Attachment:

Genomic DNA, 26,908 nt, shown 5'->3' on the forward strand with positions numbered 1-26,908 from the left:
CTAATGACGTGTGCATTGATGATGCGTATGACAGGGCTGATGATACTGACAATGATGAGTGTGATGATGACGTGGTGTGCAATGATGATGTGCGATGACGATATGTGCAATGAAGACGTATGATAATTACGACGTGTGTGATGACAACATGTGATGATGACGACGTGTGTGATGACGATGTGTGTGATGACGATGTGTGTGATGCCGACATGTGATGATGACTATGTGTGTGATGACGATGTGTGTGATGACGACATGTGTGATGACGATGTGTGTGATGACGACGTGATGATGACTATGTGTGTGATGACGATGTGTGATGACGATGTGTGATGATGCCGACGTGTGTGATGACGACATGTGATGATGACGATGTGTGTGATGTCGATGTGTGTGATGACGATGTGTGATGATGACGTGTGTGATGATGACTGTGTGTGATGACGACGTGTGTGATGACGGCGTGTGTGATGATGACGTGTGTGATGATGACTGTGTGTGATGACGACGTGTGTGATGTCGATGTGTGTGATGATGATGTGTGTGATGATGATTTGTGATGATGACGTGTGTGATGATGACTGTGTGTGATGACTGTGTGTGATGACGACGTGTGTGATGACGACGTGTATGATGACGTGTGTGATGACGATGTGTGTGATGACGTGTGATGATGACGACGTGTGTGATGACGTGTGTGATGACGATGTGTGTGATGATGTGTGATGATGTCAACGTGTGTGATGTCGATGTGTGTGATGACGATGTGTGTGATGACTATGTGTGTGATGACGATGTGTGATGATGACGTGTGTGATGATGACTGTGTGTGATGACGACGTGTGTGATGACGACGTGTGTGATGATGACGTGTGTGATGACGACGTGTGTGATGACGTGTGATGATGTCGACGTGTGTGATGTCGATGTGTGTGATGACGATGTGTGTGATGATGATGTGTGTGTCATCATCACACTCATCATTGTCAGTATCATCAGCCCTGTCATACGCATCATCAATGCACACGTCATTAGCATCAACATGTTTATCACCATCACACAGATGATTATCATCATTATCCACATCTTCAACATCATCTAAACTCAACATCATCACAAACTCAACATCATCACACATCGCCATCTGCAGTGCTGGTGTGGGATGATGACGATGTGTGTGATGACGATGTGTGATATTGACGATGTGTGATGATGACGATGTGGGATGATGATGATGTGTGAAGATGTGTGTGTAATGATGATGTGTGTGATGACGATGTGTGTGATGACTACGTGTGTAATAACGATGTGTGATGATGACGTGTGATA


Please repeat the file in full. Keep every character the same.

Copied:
Genomic DNA, 26,908 nt, shown 5'->3' on the forward strand with positions numbered 1-26,908 from the left:
CTAATGACGTGTGCATTGATGATGCGTATGACAGGGCTGATGATACTGACAATGATGAGTGTGATGATGACGTGGTGTGCAATGATGATGTGCGATGACGATATGTGCAATGAAGACGTATGATAATTACGACGTGTGTGATGACAACATGTGATGATGACGACGTGTGTGATGACGATGTGTGTGATGACGATGTGTGTGATGCCGACATGTGATGATGACTATGTGTGTGATGACGATGTGTGTGATGACGACATGTGTGATGACGATGTGTGTGATGACGACGTGATGATGACTATGTGTGTGATGACGATGTGTGATGACGATGTGTGATGATGCCGACGTGTGTGATGACGACATGTGATGATGACGATGTGTGTGATGTCGATGTGTGTGATGACGATGTGTGATGATGACGTGTGTGATGATGACTGTGTGTGATGACGACGTGTGTGATGACGGCGTGTGTGATGATGACGTGTGTGATGATGACTGTGTGTGATGACGACGTGTGTGATGTCGATGTGTGTGATGATGATGTGTGTGATGATGATTTGTGATGATGACGTGTGTGATGATGACTGTGTGTGATGACTGTGTGTGATGACGACGTGTGTGATGACGACGTGTATGATGACGTGTGTGATGACGATGTGTGTGATGACGTGTGATGATGACGACGTGTGTGATGACGTGTGTGATGACGATGTGTGTGATGATGTGTGATGATGTCAACGTGTGTGATGTCGATGTGTGTGATGACGATGTGTGTGATGACTATGTGTGTGATGACGATGTGTGATGATGACGTGTGTGATGATGACTGTGTGTGATGACGACGTGTGTGATGACGACGTGTGTGATGATGACGTGTGTGATGACGACGTGTGTGATGACGTGTGATGATGTCGACGTGTGTGATGTCGATGTGTGTGATGACGATGTGTGTGATGATGATGTGTGTGTCATCATCACACTCATCATTGTCAGTATCATCAGCCCTGTCATACGCATCATCAATGCACACGTCATTAGCATCAACATGTTTATCACCATCACACAGATGATTATCATCATTATCCACATCTTCAACATCATCTAAACTCAACATCATCACAAACTCAACATCATCACACATCGCCATCTGCAGTGCTGGTGTGGGATGATGACGATGTGTGTGATGACGATGTGTGATATTGACGATGTGTGATGATGACGATGTGGGATGATGATGATGTGTGAAGATGTGTGTGTAATGATGATGTGTGTGATGACGATGTGTGTGATGACTACGTGTGTAATAACGATGTGTGATGATGACGTGTGATA